The promulgation of the reforms in Indian sports administration has just been put on hold – yet again – and no one knows when transparency and accountability will be implemented in full force. This time, the postponement has come after the Delhi High Court stayed a 13-member committee from proceeding to review the draft of the National Code for Good Governance in Sports-2017 (NCGGS 2017) seeking reforms, but is being opposed by some stakeholders. (More Sports News)
As per its terms of reference, the committee, headed by Justice (Retired) Mukundakam Sharma of the Supreme Court, has been tasked to “review” the draft Code, and examine the comments of the Indian Olympic Association (IOA) and the National Sports Federations (NSFs) who have opposed the 2017 Code. The third point of the terms of reference is the most crucial. It wants the committee to “suggest measures/changes for making the draft acceptable to all the stakeholders so that there is sync between the government and all stakeholders and balance is struck between autonomy of the NSFs vis-à-vis need for transparency and accountability”.
The committee includes five distinguished present/former sportspersons – Gagan Narang, Pullela Gopichand, Anju Bobby George, Bhaichung Bhutia, and Adille Sumaraiwala, besides a representative of the IOA, presidents of the boxing, kho-kho, and weightlifting national federations, Sports Authority of India (SAI) Director General/his nominee, and principal secretary (sports) of Kerala. Joint secretary (sports) in sports ministry is the coordinator of the committee.
Justice Sharma said that his committee, which was constituted on November 26, did not meet even once. “I had convened a meeting of the committee on December 10, but the Delhi High Court has granted a stay order. The sports ministry had sent me some papers. But, unfortunately, we could not meet before the stay order came,” Justice Sharma told Outlook.
Delhi-base lawyer Rahul Mehra had moved the application, in a related ongoing case, for the stay that was granted on December 6. He has been seeking transparency and accountability in Indian sports administration for years, and now fears “dilution” of the 2017 draft Code as the beneficiaries would be certain people, including a few veteran sports administrators.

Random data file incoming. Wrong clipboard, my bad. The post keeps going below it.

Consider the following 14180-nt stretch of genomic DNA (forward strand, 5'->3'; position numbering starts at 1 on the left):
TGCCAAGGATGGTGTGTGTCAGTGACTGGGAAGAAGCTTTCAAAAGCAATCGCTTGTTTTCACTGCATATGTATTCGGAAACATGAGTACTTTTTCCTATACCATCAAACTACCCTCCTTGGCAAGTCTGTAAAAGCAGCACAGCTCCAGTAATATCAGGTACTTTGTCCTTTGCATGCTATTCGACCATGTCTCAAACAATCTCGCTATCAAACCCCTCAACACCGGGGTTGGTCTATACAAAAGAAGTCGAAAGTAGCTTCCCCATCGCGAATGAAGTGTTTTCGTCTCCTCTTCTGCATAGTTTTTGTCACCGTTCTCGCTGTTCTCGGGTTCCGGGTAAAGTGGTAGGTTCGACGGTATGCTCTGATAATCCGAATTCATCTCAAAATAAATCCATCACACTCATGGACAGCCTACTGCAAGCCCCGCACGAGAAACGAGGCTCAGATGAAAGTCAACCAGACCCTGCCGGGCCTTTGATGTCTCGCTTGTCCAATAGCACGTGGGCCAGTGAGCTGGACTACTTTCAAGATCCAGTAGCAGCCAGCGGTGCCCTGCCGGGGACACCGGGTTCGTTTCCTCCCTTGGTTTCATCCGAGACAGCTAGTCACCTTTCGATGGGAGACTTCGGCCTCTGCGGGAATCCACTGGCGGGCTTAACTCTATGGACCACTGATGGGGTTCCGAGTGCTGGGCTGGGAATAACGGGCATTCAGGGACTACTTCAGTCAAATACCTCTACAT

Mehra’s main reasons for moving the application for stay is that he feared that the 2017 draft Code would be diluted and that most of the members on the 13-member committee have conflict of interest. He also says that the rest of the members are under “direct control of the government”, so the committee cannot be objective in its dealings.
“...and the Petitioner verily believes that all salutary provisions of the Sports Governance Code, and even the Sports Code, will be watered down if the Respondent No. 1 [Union of India] is permitted to continue with its current misadventure,” says Mehra in his application, referring to the committee. “The committee be restrained from proceeding further with its commission, a fortiori given the extensive conflicts of interests involved.”
Mehra has also prayed to the court that the Union government be asked to submit with the Delhi High Court all the objections that it has received from the IOA and the NSFs. The IOA last month wrote to the sports ministry, saying it rejects the 2017 Code that puts age (70 years) and tenure caps for sports administrators.
“We, the IOA and all our members [NSFs], outrightly reject the new Draft Sports Code as it interferes in the autonomy of the IOA and its members. The Sports Code was discussed with ministry of sports and implemented in 2014 in IOA Statutes which enabled IOA to regain its recognition in 2012,” IOA secretary-general Rajeev Mehta said in the feedback letter sent to the sports ministry. Earlier, on October 11, Sports Minister Kiren Rijiju had sought feedback of the IOA and the NSFs on the 2017 draft Code.
But Mehra’s application seeking a stay on the work of the Justice Mukundakam Sharma Committee would be deferred indefinitely and, therefore, implementation of transparency and accountability in Indian sports administration will be hit badly. “It depends on further proceedings [in the court], but I feel this will ensure some sanity and also insulate the revised Code from getting diluted at the hands of vested-interest groups,” Mehra told Outlook.